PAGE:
I know it’s discouraged to have favorites, but in light of the recent controversy over the comments of an Apostle in General Conference, I thought I would highlight some incidents and quotes from one of the Apostles I admire greatly, has taught me a great deal, and has frequently inspired me.

Unlike that other Apostle who has a reputation for being bigoted and intolerant, this Apostle recognized the need to better reach out to, and minister to, black members of the Church well before the Priesthood ban was lifted. He helped form an auxiliary organization called Genesis in 1971, which is still in existence as far as I know. His leadership was ahead of its time.

Unlike that other Apostle who is considered lacking in compassion, this Apostle once wrote:

A few years ago it was my sad privilege to accompany President Kimball, then
President of the Twelve, to a distant stake to replace a stake leader who had been
excommunicated for a transgression. Our hearts went out to this good man…

One day I received a call from the President. “I have been thinking of this brother. Do you think it is too soon to have him baptized?” (Always a question, never a command.) I responded with my feelings, and he said, “Why don’t you see if he could come here to see you? If you feel good about it after an interview, we could proceed.”

A short time later, I arrived very early at the office. As I left my car I saw President
Kimball enter his. He was going to the airport on his way to Europe. He rolled down the window to greet me, and I told him I had good news about our brother. “He was baptized last night,” I said.

He motioned for me to get into the car and sit beside him and asked me to tell him
all about it. I told him of the interview and that I had concluded by telling our brother very plainly that his baptism must not be a signal that his priesthood blessings would be restored in the foreseeable future. I told him that it would be a long, long time before that would happen.

President Kimball patted me on the knee in a gentle gesture of correction and
said, “Well, maybe not so long. . . .” Soon thereafter the intermittent phone calls began again…

Several years later, this same Apostle spoke at a Stake Conference where a Stake President had to be released when he greatly embarrassed the Church when he was caught soliciting a prostitute. While many Church members were braying for blood because of the damage this did to the Church’s reputation, this Apostle told the members of the Stake that this man’s transgressions, if repented of, need only be a “tiny blip” in the eternal scheme of things.

This Apostle cares little for rank or being overly deferential to those senior to him. He once told Elder McConkie to “quit resisting the will of the Lord.”

Unlike that other Apostle who has a reputation for interfering with local affairs, this Apostle is happy to delegate and leave the local authorities to deal with it:

As a trustee, I have, over the years, uniformly referred problems that came individually to me back to the university administration, or to the board, not wanting, as a brother, to assume what belonged to the Brethren. I have generally not even asked for a report, nor have I intervened unless assigned to do so.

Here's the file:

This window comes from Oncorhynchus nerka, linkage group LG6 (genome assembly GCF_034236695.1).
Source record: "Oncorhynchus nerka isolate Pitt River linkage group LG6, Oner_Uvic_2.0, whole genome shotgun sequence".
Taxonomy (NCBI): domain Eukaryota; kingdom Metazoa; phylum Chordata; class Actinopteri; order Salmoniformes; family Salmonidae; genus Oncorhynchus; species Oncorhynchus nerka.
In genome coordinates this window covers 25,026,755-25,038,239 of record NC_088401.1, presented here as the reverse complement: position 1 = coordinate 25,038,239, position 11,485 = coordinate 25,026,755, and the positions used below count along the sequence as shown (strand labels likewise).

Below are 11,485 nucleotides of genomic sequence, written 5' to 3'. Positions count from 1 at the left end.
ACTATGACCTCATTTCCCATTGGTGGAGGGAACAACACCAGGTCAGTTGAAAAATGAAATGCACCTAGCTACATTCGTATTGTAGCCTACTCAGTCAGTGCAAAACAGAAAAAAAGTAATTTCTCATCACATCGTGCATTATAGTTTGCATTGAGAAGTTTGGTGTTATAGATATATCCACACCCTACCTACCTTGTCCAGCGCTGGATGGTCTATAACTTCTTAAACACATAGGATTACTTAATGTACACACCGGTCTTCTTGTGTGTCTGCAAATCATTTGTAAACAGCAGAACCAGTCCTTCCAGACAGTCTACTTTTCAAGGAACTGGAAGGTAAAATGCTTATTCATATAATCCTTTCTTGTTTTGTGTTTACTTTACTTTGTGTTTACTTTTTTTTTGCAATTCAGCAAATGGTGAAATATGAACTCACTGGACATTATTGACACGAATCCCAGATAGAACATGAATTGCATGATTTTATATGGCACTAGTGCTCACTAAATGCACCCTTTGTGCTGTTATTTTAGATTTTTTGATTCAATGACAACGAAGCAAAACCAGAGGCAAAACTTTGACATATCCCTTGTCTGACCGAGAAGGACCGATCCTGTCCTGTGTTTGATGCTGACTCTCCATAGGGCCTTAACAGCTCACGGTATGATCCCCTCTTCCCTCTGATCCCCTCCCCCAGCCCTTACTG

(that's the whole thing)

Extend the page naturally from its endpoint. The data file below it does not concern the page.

There may be one Apostle who is contemptuous and suspicious of artists, but this Apostle is a talented and sensitive painter and woodworker.

That other Apostle is known for insisting that Church historians only provide faith-promoting history. But Richard Bushman sought a blessing from this Apostle when he began his biography of Joseph Smith. (See On the Road with Joseph Smith, page 32.)

Unlike that other Apostle who has been called self-righteous, this one bears a powerful and humble testimony of Jesus Christ:

I readily confess that I would find no peace, neither happiness nor safety, in a world without repentance. I do not know what I should do if there were no way for me to erase my mistakes. The agony would be more than I could bear…
I cannot with composure tell you how I feel about the Atonement. It touches the deepest emotion of gratitude and obligation. My soul reaches after Him who wrought it, this Christ, our Savior of whom I am a witness. I testify of Him. He is our Lord, our Redeemer, our advocate with the Father. He ransomed us with His blood. Humbly I lay claim upon the atonement of Christ. I find no shame in kneeling down in worship of our Father and His son.

By now you all know what I am doing. There are things I have been offended by, or disagreed with, that I have heard in Conference from time to time. There are statements that I cannot defend. But I don’t have to either. I think we should judge our leaders the way I would like to be judged, which is based on the totality of my life, and having people put effort into understanding where I am really coming from, and what I am really saying, even if I may not have worded it the best. These counter-intuitive snippets may not have changed any minds, but I hope they have at least rounded out the picture for you. If, after doing all of that, and putting spiritual and intellectual effort into understanding his words and coming to a testimony of his words, if after all that you still find yourself questioning your place and continued affiliation with the Church, consider this extremely wise quote from this leader whom I greatly respect, which reminds us that it is in the collective testimony and words of our leaders, and not any one particular person, no matter how revered or reviled, where we have safety:

[My motto is] ‘Follow the Brethren,’ not ‘Follow the Brother.’ There is only one “Brother” to follow, and that is our Prophet President. But even he does not act alone, for he has counselors.